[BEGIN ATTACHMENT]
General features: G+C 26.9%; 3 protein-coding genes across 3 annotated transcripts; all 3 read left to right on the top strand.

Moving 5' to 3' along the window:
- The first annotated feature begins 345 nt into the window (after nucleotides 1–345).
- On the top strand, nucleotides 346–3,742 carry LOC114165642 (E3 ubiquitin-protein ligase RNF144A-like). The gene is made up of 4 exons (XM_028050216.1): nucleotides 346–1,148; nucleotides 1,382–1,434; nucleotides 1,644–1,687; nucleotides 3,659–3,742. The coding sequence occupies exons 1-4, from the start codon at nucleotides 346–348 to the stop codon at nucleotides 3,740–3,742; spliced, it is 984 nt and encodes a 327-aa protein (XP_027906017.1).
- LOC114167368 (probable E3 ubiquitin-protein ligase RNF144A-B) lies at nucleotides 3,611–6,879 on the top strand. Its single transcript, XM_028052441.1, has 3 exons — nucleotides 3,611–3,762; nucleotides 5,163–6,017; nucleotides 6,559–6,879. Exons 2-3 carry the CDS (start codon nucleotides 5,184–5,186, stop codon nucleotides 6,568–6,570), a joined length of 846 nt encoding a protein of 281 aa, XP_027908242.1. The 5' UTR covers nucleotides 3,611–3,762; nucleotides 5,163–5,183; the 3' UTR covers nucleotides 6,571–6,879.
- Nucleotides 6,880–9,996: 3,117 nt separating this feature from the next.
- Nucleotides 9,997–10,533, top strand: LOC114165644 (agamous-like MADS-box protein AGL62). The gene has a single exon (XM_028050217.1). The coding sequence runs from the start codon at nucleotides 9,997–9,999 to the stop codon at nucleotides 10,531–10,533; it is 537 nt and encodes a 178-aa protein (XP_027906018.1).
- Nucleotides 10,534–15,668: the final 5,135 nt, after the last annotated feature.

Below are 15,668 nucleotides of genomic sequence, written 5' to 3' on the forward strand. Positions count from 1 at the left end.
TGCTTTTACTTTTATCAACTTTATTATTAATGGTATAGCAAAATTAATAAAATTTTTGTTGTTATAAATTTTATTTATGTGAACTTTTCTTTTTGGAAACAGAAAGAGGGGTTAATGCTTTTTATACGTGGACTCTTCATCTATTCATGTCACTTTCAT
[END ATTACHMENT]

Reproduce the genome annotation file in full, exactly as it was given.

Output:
General features: G+C 26.9%; 3 protein-coding genes across 3 annotated transcripts; all 3 read left to right on the top strand.

Moving 5' to 3' along the window:
- The first annotated feature begins 345 nt into the window (after nucleotides 1–345).
- On the top strand, nucleotides 346–3,742 carry LOC114165642 (E3 ubiquitin-protein ligase RNF144A-like). The gene is made up of 4 exons (XM_028050216.1): nucleotides 346–1,148; nucleotides 1,382–1,434; nucleotides 1,644–1,687; nucleotides 3,659–3,742. The coding sequence occupies exons 1-4, from the start codon at nucleotides 346–348 to the stop codon at nucleotides 3,740–3,742; spliced, it is 984 nt and encodes a 327-aa protein (XP_027906017.1).
- LOC114167368 (probable E3 ubiquitin-protein ligase RNF144A-B) lies at nucleotides 3,611–6,879 on the top strand. Its single transcript, XM_028052441.1, has 3 exons — nucleotides 3,611–3,762; nucleotides 5,163–6,017; nucleotides 6,559–6,879. Exons 2-3 carry the CDS (start codon nucleotides 5,184–5,186, stop codon nucleotides 6,568–6,570), a joined length of 846 nt encoding a protein of 281 aa, XP_027908242.1. The 5' UTR covers nucleotides 3,611–3,762; nucleotides 5,163–5,183; the 3' UTR covers nucleotides 6,571–6,879.
- Nucleotides 6,880–9,996: 3,117 nt separating this feature from the next.
- Nucleotides 9,997–10,533, top strand: LOC114165644 (agamous-like MADS-box protein AGL62). The gene has a single exon (XM_028050217.1). The coding sequence runs from the start codon at nucleotides 9,997–9,999 to the stop codon at nucleotides 10,531–10,533; it is 537 nt and encodes a 178-aa protein (XP_027906018.1).
- Nucleotides 10,534–15,668: the final 5,135 nt, after the last annotated feature.

Below are 15,668 nucleotides of genomic sequence, written 5' to 3' on the forward strand. Positions count from 1 at the left end.
TGCTTTTACTTTTATCAACTTTATTATTAATGGTATAGCAAAATTAATAAAATTTTTGTTGTTATAAATTTTATTTATGTGAACTTTTCTTTTTGGAAACAGAAAGAGGGGTTAATGCTTTTTATACGTGGACTCTTCATCTATTCATGTCACTTTCAT